A couple of years later when I was the ‘neutral’ judge in an Aer Lingus-sponsored school debating competition in County Down between two Catholic schools, I cast my deciding vote for St. Colman’s College of Newry.
Their teacher, Sean Hollywood, was of course delighted. (We had an unusual relationship – I had competed with him for a teaching job and was appointed. Only later did I discover that his religion had cost him the job. When we spoke about it later, he was understanding and supportive – but the whole of that story is for another time).
The Sister who was headmistress of the opposing team’s school was less than pleased by the competition result. ‘Of course, you are both from Newry, aren’t you?’ was her somewhat frosty comment What was significant to her was not religion but the fact that, as she saw it, we were two Newry men who were as thick as thieves.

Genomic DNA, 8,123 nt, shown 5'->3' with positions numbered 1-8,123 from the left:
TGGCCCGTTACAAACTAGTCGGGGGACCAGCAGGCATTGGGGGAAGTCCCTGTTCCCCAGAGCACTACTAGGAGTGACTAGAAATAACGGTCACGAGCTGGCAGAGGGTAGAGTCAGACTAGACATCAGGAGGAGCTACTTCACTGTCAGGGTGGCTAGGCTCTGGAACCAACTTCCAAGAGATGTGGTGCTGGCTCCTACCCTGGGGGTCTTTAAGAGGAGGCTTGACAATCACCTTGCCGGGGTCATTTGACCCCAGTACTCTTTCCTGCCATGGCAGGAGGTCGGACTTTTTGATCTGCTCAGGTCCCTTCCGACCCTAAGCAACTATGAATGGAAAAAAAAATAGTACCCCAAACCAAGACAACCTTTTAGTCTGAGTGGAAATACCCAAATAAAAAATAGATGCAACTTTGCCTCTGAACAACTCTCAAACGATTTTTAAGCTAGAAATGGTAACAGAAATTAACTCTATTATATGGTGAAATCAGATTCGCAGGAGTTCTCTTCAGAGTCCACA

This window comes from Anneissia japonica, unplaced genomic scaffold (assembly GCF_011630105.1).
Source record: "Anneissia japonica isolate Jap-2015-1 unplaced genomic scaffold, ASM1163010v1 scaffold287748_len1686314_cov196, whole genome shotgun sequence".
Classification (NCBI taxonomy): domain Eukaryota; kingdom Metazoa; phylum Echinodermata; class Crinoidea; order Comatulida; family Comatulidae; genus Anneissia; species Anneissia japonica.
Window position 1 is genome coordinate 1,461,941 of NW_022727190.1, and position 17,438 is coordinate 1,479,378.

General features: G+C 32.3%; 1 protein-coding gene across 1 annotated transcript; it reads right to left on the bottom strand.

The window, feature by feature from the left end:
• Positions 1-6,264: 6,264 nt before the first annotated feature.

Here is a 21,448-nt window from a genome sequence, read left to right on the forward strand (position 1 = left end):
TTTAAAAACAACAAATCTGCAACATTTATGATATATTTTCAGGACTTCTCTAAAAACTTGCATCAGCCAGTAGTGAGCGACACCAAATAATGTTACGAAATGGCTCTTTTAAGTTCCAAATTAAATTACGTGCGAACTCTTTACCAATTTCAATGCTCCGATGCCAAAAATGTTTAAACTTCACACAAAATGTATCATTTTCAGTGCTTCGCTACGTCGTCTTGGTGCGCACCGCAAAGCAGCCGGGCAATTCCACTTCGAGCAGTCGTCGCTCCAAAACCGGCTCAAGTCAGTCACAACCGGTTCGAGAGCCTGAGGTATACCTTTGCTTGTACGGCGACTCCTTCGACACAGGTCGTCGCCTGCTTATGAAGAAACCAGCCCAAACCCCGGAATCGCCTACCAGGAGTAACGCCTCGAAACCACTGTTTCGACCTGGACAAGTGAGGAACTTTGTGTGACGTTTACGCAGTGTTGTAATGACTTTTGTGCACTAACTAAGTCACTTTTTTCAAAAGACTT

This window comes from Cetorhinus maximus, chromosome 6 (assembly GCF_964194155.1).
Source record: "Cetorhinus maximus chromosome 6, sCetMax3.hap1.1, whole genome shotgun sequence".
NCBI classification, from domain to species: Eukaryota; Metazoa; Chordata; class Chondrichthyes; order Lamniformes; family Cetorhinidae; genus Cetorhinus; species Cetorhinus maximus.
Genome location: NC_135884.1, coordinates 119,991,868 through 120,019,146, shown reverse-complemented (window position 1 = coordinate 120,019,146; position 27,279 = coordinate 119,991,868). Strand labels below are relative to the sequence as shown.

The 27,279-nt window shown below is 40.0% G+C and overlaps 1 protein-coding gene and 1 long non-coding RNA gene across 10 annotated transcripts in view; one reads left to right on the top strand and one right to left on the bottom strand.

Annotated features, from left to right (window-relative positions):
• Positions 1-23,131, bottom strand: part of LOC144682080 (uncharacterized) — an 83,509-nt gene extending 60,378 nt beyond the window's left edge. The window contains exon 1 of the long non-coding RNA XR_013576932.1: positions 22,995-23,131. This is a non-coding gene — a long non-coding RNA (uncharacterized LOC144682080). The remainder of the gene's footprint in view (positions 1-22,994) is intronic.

I was present during the mid-60s at an election meeting of the Northern Ireland Labour Party in the Boulevard Hotel, Newry. The candidate was the
He was heckled throughout by Unionist and Nationalist activists, all of whom repeatedly cried ‘what about the border?’
l remember thinking at the time that it was such a shame that working class people could be so manipulated that they spurned the efforts of good men to bring about social justice, and how unfortunate it was that at grassroots level they could be divided in their education and even in their recreational pursuits.
For – make no mistake – just as the English preserved their class divisions through the exclusivity of admission to the playing fields of
When I was young, my sister attended Irish dancing lessons with Catholic friends. One of my uncles, who joined the British Army to escape unemployment, became a great Irish dancer, and his singing party-piece was ‘